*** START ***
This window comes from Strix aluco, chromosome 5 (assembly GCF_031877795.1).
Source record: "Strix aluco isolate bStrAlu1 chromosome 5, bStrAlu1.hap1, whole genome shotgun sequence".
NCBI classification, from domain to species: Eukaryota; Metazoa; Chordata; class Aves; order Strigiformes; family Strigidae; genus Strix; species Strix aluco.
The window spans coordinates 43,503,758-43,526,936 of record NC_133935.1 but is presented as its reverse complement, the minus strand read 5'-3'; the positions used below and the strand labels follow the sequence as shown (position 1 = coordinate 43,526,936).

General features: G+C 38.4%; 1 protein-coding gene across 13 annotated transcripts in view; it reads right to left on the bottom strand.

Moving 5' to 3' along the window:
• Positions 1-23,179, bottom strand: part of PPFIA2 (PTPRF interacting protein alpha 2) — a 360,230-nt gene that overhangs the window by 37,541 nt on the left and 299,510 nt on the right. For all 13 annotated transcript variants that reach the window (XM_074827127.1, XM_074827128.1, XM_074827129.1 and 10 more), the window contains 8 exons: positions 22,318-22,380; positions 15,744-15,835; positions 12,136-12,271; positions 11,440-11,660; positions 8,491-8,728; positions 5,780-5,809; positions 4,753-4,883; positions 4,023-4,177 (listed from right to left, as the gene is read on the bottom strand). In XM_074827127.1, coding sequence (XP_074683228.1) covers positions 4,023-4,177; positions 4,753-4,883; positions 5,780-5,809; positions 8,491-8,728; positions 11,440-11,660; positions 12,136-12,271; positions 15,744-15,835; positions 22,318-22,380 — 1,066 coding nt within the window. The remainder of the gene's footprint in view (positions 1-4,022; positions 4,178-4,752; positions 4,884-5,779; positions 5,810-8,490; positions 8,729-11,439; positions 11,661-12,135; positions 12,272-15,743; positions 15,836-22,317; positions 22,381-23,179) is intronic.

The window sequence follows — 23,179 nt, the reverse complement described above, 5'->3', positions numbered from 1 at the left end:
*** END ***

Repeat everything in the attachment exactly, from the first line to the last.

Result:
This window comes from Strix aluco, chromosome 5 (assembly GCF_031877795.1).
Source record: "Strix aluco isolate bStrAlu1 chromosome 5, bStrAlu1.hap1, whole genome shotgun sequence".
NCBI classification, from domain to species: Eukaryota; Metazoa; Chordata; class Aves; order Strigiformes; family Strigidae; genus Strix; species Strix aluco.
The window spans coordinates 43,503,758-43,526,936 of record NC_133935.1 but is presented as its reverse complement, the minus strand read 5'-3'; the positions used below and the strand labels follow the sequence as shown (position 1 = coordinate 43,526,936).

General features: G+C 38.4%; 1 protein-coding gene across 13 annotated transcripts in view; it reads right to left on the bottom strand.

Moving 5' to 3' along the window:
• Positions 1-23,179, bottom strand: part of PPFIA2 (PTPRF interacting protein alpha 2) — a 360,230-nt gene that overhangs the window by 37,541 nt on the left and 299,510 nt on the right. For all 13 annotated transcript variants that reach the window (XM_074827127.1, XM_074827128.1, XM_074827129.1 and 10 more), the window contains 8 exons: positions 22,318-22,380; positions 15,744-15,835; positions 12,136-12,271; positions 11,440-11,660; positions 8,491-8,728; positions 5,780-5,809; positions 4,753-4,883; positions 4,023-4,177 (listed from right to left, as the gene is read on the bottom strand). In XM_074827127.1, coding sequence (XP_074683228.1) covers positions 4,023-4,177; positions 4,753-4,883; positions 5,780-5,809; positions 8,491-8,728; positions 11,440-11,660; positions 12,136-12,271; positions 15,744-15,835; positions 22,318-22,380 — 1,066 coding nt within the window. The remainder of the gene's footprint in view (positions 1-4,022; positions 4,178-4,752; positions 4,884-5,779; positions 5,810-8,490; positions 8,729-11,439; positions 11,661-12,135; positions 12,272-15,743; positions 15,836-22,317; positions 22,381-23,179) is intronic.

The window sequence follows — 23,179 nt, the reverse complement described above, 5'->3', positions numbered from 1 at the left end: